We don’t know about you, but one of the things that we really love when it comes to taking a holiday overseas is the opportunity to sample different cuisine that you might not try back home.

Okay, so there are plenty of restaurants in every town and city across the UK that serve up foreign cuisine but that’s very different to being able to sample traditional food in the place where comes from.

With that in mind, here is a selection of some of favourite traditional dishes that you’d be well advised to sample whilst away on holiday…

Pastel de Nata:
The Pastel de Nata is an egg tart that originates in the Portuguese capital Lisbon – but which is also popular in a number of other countries that are former Portuguese colonies.

Originally created by monks from the Jerónimos Monastery, the recipe for the tarts  was sold to a local sugar refinery, which then started to sell them at its own shop in 1837.

The factory and shop remains open to this day and it well worth a visit if you find yourself in Lisbon, with the sweet Pastéis de Belém made fresh on site on a daily basis.

Although widely regarded as a Spanish national dish, paella is most commonly found in the area around Valencia – where it was cooked on open-air fire by people back in the 18th century.

The earliest forms of paella were created using various types of meat along with rice, vegetable and spices, with those living in areas along the Mediterranean coast then introducing seafood to the equation.

Sample the dish whilst staying around Valencia and you’ll get to try the most authentic versions of paella, with those found elsewhere in Spain often featuring revisions to the original recipe; such as using a different type of rice.

Take a trip to Greece and there’s a good chance that you’ll come across Souvlaki.

The popular fast food comprises of meat that is grilled on a skewer and then enjoyed as a standalone dish, within a pita bread or alongside fried potatoes and salads.

Souvlaki would traditionally use pork as the meat, although it is now possible to enjoy chicken, beef and lamb, whilst vegetables can also feature.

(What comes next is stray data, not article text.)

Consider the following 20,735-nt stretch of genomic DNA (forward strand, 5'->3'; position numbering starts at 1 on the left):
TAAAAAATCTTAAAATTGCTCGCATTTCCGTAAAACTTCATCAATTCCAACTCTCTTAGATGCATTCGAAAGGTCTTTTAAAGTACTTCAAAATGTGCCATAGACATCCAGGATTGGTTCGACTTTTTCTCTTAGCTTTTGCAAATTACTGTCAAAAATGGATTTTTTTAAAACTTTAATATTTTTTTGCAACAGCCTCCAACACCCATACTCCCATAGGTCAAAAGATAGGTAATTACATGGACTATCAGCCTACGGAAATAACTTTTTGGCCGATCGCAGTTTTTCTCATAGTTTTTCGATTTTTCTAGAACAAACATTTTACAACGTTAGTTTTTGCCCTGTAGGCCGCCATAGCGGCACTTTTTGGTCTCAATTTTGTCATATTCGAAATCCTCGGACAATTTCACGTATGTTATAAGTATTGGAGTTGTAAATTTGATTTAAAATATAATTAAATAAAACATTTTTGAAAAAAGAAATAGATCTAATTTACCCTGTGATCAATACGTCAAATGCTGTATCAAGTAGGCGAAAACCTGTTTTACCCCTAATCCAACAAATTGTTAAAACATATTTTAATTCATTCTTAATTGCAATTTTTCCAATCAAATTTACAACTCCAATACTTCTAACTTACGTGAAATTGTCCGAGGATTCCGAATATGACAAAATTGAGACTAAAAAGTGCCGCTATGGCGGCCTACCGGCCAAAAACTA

Sushi might be the most famous export of Japan when it comes to cuisine, but the dish of ramen is just as popular.

Originating in Yokohama, the dish is made up of noodles that are served in a broth; traditionally one that is based on chicken or pork, although seafood options are now also used. The broth is then flavoured with the addition of soy sauce or miso.

Any number of toppings can then be added to the complete the dish, which might include sliced pork, seaweed or any range of vegetables.

Papas arrugadas:
If you are one of the millions of people who chose the Canary Islands for your holiday then you’re probably going to see Papas arrugadas featuring on your menu.

Truth be told, it’s not the most exotic dish you are likely to find, being simply a side of boiled potatoes that are cooked using salted water.

Once cooked, the potatoes are then left in the dry pan to shrivel up, leaving a salted crust behind.

Ideal for vegetarians, or simply as an accompaniment to a meat or fish-based meal, Tombet can be found in pretty much every restaurant on the island of Majorca.

The dish comprises of potatoes, aubergines and peppers that are fried off in olive oil before being topped with a mixture of tomatoes fried with garlic and parsley.

Additional vegetables may now be added to the mixture beyond those that are traditional choices.

Clam Chowder:
Clam Chowder is a popular dish across the USA, although it is most commonly found around Massachusetts.

As the name suggests, the dish features fresh clams that are cooked in a broth that includes a range of different vegetables – such as potatoes, onions and celery.

In other parts of the USA, there have been different variations of Clam Chowder created, with the dish in Manhattan being largely tomato-based and the New England variant being much thicker thanks to a cream base.

Gỏi cuốn
Gỏi cuốn is a popular dish in Vietnam and is a form of spring roll that was introduced into the country by Chinese immigrants.

A popular appetizer, the rolls are served fresh and comprise of pork, prawn and vegetables that are wrapped in rice paper.

Gỏi cuốn is then served with one of a choice of sauces, with hoisin and peanut options both being popular.